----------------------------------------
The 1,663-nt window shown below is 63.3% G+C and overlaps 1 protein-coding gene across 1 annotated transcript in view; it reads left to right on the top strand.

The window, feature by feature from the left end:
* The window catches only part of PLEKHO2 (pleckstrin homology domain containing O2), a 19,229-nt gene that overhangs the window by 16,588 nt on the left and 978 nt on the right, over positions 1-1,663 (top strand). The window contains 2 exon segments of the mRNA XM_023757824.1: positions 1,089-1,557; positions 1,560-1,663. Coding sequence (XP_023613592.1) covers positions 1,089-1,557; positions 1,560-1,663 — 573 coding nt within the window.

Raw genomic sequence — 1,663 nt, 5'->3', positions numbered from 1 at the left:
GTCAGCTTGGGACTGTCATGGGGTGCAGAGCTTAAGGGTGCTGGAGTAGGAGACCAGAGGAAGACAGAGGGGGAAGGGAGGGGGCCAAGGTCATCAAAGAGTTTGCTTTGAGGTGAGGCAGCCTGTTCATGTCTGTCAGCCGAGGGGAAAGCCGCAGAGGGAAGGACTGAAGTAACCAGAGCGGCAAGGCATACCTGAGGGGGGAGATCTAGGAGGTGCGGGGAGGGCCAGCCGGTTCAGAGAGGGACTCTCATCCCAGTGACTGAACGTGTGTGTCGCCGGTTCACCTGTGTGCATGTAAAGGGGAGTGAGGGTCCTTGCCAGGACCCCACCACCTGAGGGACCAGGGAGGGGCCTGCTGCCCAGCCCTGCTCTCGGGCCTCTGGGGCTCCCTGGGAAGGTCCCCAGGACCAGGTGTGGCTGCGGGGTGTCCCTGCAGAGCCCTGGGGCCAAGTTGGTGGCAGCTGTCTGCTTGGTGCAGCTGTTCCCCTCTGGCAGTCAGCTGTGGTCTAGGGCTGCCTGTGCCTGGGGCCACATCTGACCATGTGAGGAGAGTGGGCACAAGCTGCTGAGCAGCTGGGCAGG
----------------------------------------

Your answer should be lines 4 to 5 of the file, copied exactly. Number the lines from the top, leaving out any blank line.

Raw genomic sequence — 1,663 nt, 5'->3', positions numbered from 1 at the left:
GTCAGCTTGGGACTGTCATGGGGTGCAGAGCTTAAGGGTGCTGGAGTAGGAGACCAGAGGAAGACAGAGGGGGAAGGGAGGGGGCCAAGGTCATCAAAGAGTTTGCTTTGAGGTGAGGCAGCCTGTTCATGTCTGTCAGCCGAGGGGAAAGCCGCAGAGGGAAGGACTGAAGTAACCAGAGCGGCAAGGCATACCTGAGGGGGGAGATCTAGGAGGTGCGGGGAGGGCCAGCCGGTTCAGAGAGGGACTCTCATCCCAGTGACTGAACGTGTGTGTCGCCGGTTCACCTGTGTGCATGTAAAGGGGAGTGAGGGTCCTTGCCAGGACCCCACCACCTGAGGGACCAGGGAGGGGCCTGCTGCCCAGCCCTGCTCTCGGGCCTCTGGGGCTCCCTGGGAAGGTCCCCAGGACCAGGTGTGGCTGCGGGGTGTCCCTGCAGAGCCCTGGGGCCAAGTTGGTGGCAGCTGTCTGCTTGGTGCAGCTGTTCCCCTCTGGCAGTCAGCTGTGGTCTAGGGCTGCCTGTGCCTGGGGCCACATCTGACCATGTGAGGAGAGTGGGCACAAGCTGCTGAGCAGCTGGGCAGG